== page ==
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An investigation to see if concentration influences the rate of reaction between dilute Hydrochloric acid and marble chips.

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Introduction

An investigation to see if concentration influences the rate of reaction between dilute Hydrochloric acid and marble chips Plan I already know that acid rain is just water which is acidic and that limestone is called calcium carbonate. The rain becomes acidic because it dissolves gases like sulphur dioxide and nitrogen dioxide, which are formed when fossil fuels burn. I also know that, both natural vegetation and crops are affected by acid rain. The roots are damaged by acidic rainfall, causing the growth of the plant to be stunted, or even in its death. Nutrients present in the soil are destroyed by the acidity. Useful micro organisms, which release nutrients from decaying organic matter, into the soil, are killed off, resulting in less nutrients being available for the plants. Lakes are also becoming more acid which in time will kill fish and other sea creatures. Even limestone buildings, bridges and other structures are affected. In cities the paint on cars fades due to the effects of acid rain. Below is the reaction when dilute nitric acid reacts with marble chips: Equation CaCO3 (s) + 2HNO3 (aq) Ca(NO3)2 (aq) + H2O (l) + CO2 (g) In this coursework I will be investigating how the different concentrations of nitric acid react with marble chips. To do this, I will measure the volume of carbon dioxide (CO2) produced with a gas syringe. I will collect 50 cm3 of carbon dioxide each time. I will repeat this experiment three times using the same equipment and conditions so that the results are accurate by fair testing. I will plot the results on to a graph. Equipment: 1. Conical flask: - 250cm3 2. Gas siring: - To measure the 50 cm3 of CO2 produced 3. Nitric acid: - 2M 4. Marble chips: - medium size 5. Bung: - To fit on top of the conical flask so it traps the CO2 6. ...read more.

Middle

What is the dependent variable? The dependent variable, which I will investigate, will be the time it takes to produce 50.0 cm3 of carbon dioxide. However, this relies upon the different concentrations of the Nitric Acid. How will I keep everything accurate? To gain the best results I can, I will have to keep everything within the experiment accurate as possible. To do this I will: - I will start the timer as soon as the bung is back in the flask. - As I stated before, I will also always make sure the gas syringe at starts at 0cm3. We found that 1M acid produced a reasonable rate of reaction with medium size chips. I intend to use a range of concentrations from 0.5M to 2M. I will use five different concentrations of Nitric acid, as this will enable me to produce a graph with a reasonable set of points. Therefore, I will then be able to analysis my results to see if my prediction is correct. Prediction I predict that as I increase the concentration of Nitric acid i.e. 1.0M - 1.5M the rate of reaction will also increase so to collect 50cm3 of carbon dioxide will be in a shorter period of time. This is because there are more acid particles in a higher concentration to react with the marble chips; hence more collisions are likely to occur. Lastly I also predict that if I double the concentration of Nitric acid then the rate of reaction will double and the time taken to produce carbon dioxide will be halved. This is because higher acid concentration means more particles in the same volume and more frequent collisions, or double the amount of collisions. Therefore, the time taken will be quicker and halved. I can explain this through the collision theory shown below: 1 2 As you can see, shown above in Box 1 there are 6 acid particles and 2.0 grams of marble chips. ...read more.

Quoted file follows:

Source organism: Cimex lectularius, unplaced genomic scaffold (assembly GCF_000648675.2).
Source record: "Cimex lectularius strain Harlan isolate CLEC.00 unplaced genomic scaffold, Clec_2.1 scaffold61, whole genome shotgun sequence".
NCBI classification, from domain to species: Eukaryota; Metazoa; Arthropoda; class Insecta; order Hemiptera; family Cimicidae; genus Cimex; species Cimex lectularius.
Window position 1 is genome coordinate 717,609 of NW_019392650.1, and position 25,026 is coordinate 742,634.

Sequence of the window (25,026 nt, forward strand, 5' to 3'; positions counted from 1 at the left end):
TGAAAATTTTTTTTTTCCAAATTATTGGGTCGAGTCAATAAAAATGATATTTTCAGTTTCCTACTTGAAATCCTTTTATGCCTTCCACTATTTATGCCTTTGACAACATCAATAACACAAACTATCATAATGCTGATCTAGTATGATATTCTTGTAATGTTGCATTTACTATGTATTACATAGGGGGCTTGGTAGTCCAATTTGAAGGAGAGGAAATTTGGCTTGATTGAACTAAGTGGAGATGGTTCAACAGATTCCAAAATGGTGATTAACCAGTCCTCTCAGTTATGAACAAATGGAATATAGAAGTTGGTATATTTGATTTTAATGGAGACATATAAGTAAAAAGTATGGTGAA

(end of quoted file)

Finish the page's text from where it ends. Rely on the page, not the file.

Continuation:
Conclusion

The problem could have been my eyesight or my reaction time, which could have altered the results of the experiments. To solve this problem, I could have used some automatic method like the light gate that I used for measuring speed. Another problem I had while performing the experiment was controlling the surface area of the marble chips. They were not exactly the same, which meant that the experiment did not give the same results. Also the acid was constantly reacting with the marble chips and dissolving parts off them, which meant that the surface area had change over time. To solve this problem I could have used powered calcium carbonate instead, therefore the size of the chips, would be relatively the same. However, I did not use this because the acid would have reacted too fast with the powdered calcium carbonate and produced carbon dioxide at a very fast rate, pushing the gas syringe out totally. Therefore, I would not have been able to plot a graph. While conducting the experiment I noticed the conical flask warmed up when the nitric acid and marble chips were reacting. I know that this is known as an exothermic reaction, where the reactants, in this case acid and marble chips, react together to give off heat so the conical flask warms up. To control this I used a water bath. Therefore, this keeps the temperature constant so that the particles have the same energy through out the experiments. To make sure that the temperature stays constant, I used a thermometer. However, I could have also measured the temperature at the beginning and at the end of the experiments, to make sure that they were the same. Therefore, the results would be more accurate and reliable. As a conclusion, if I were to do the experiment again I would use a bigger range of concentrations to make the results more accurate and to make the graphs more reliable. Amy Amin 11. Chemistry coursework - Rate of reaction ...read more.

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